There were over 450 new translations published this year, and trust us, we know from experience, keeping track of them all can be a maddening exercise. Each weekday from now until the end of the year we’ll highlight a different title that you may have missed. From short story collections to epic novels, from award winning works of the highest literary caliber to trashy romantic beach reads, we’ll feature the very best, and the very worst that 2015 had to offer, one book at a time.
100 Days of Happiness is one of those, “hey, I’m dead, but here’s how I really started to live in my final days” type of books. It’s sort of sappy and sentimental, but it’s also kind of playful and funny with pop culture references littered throughout like, “At this point, I’ll need to take a step back and give you a brief summary of my life up to the past few months; otherwise you’ll have a hard time following the plot, sort of like watching the sixth season of Lost.” Maybe you had to actually watch Lost from the very beginning to truly understand that level of pain, but you get the general idea.
Lucio Battistini is under forty years of age. He’s a one-time Olympic hopeful turned personal trainer. He’s dying, err, has died, of liver cancer. Over the course of the novel’s 369 pages he recounts both his pre-diagnois regrets and his bucket list goals for living a better life. And yeah, he does need to turn some things around, and quick, if he wants to be remembered as more then a cheater to the wife and kids he’ll leave behind:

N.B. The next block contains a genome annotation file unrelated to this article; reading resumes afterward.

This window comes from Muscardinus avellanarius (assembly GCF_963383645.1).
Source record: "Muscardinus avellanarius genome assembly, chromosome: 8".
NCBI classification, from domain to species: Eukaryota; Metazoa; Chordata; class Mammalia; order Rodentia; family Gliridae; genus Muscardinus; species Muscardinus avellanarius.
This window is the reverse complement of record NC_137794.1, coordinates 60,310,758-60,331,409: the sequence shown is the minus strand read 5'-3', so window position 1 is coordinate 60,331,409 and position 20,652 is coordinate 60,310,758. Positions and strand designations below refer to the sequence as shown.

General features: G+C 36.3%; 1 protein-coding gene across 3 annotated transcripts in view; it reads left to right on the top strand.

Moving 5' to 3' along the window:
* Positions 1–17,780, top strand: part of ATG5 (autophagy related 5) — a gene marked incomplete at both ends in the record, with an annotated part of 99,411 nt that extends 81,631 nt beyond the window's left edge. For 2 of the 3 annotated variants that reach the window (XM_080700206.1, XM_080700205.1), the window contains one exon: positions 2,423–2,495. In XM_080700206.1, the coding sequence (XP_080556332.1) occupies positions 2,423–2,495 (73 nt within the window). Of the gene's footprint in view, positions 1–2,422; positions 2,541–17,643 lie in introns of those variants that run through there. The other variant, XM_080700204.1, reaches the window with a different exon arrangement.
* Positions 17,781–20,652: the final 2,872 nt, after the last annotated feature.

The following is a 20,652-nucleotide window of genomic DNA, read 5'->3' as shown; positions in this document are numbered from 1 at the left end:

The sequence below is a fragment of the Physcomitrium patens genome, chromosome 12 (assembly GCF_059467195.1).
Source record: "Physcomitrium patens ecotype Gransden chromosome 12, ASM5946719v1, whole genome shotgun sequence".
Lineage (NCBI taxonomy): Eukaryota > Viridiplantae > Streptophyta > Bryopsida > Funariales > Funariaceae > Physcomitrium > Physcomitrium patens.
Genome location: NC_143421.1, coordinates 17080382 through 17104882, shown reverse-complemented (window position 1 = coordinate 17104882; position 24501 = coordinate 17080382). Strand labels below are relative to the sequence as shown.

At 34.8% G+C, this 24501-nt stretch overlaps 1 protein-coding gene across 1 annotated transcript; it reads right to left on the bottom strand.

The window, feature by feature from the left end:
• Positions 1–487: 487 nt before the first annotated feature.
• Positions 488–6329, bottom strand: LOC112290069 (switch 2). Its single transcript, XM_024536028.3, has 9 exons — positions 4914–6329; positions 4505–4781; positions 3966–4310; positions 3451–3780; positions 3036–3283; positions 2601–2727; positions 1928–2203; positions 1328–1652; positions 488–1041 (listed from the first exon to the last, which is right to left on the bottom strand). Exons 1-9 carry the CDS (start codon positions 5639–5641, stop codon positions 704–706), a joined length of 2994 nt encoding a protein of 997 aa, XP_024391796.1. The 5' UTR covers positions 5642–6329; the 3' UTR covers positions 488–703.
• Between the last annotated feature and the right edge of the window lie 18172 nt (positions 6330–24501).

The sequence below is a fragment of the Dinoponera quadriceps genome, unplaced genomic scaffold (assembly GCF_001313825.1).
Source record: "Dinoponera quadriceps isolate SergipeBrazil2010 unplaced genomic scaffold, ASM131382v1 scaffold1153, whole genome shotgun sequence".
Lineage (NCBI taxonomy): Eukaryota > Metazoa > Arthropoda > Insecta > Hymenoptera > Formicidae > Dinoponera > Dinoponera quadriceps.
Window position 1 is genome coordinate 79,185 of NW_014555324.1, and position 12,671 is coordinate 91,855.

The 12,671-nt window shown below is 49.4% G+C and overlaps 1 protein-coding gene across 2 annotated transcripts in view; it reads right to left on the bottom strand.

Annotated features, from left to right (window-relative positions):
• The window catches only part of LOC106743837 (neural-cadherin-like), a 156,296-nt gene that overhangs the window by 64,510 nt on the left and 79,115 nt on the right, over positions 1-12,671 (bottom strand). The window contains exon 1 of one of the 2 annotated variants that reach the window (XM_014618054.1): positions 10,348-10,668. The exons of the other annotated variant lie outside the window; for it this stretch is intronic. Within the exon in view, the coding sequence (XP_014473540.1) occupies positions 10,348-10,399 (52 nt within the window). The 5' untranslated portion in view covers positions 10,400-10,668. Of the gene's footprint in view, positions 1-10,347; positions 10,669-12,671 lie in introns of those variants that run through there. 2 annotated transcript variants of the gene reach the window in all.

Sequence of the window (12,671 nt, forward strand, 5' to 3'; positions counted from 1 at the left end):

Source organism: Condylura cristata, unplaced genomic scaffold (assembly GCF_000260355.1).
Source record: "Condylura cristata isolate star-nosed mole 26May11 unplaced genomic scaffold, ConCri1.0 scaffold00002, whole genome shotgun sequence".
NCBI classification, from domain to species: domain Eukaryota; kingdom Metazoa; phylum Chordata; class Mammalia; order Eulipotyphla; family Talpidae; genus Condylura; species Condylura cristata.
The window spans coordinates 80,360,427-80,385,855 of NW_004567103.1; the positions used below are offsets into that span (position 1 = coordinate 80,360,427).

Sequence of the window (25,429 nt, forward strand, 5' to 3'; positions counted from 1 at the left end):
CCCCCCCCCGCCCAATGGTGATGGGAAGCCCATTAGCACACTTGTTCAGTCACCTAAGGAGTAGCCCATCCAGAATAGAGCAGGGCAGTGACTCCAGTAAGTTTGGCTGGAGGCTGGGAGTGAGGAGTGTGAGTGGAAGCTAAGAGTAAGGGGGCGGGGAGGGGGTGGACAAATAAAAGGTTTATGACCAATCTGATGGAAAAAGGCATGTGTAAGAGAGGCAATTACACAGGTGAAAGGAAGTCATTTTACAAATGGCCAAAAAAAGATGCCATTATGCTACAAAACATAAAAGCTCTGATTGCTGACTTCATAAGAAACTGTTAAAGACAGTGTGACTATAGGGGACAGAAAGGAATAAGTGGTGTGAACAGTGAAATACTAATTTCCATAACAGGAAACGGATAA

She’s a very special woman, but that didn’t stop me from cheating on her a couple of months ago. I know, I know, you were just starting to like me and I’ve already proved to be a disappointment. What can I say in my own defense? Perhaps I could show you a snapshot of the specimen of womanhood who dragged me into temptation? No, I’m afraid that would only strengthen the case against me. To make a long story short, people, there’s no point beating around the bush—after eleven years of marriage, I fell into the pathetic booby trap of infidelity. I’m sorry, but I’m going to beg you to trust me, there were some extenuating circumstances. Let’s take things in order. First of all, characters: Lorenzo and Eva. My children.
The subject matter being tackled isn’t exactly treated with the heavy weight you’d suspect though. There’s a lightheartedness to the whole affair, that depending what type of reader you are, will probably either draw you in immediately, for it’s quite hard not to like Lucio, even for all his faults, or turn you off just as quickly for it’s lack of gritty realism. Either way, 100 Days is an insanely readable book. Like those donuts on the cover, it’s covered in sugary goodness that leaves you wanting more.
Fausto Brizzi is also a screenwriter and a director. You can check out the trailer for his movie The Night Before Exams here, but be warned that it’s badly dubbed and there’s naked boobies! No watching from work. Unless you work in your underwear.
100 Days of Happiness was translated from the Italian by Antony Shugaar and was published in August by Pamela Dorman Books.
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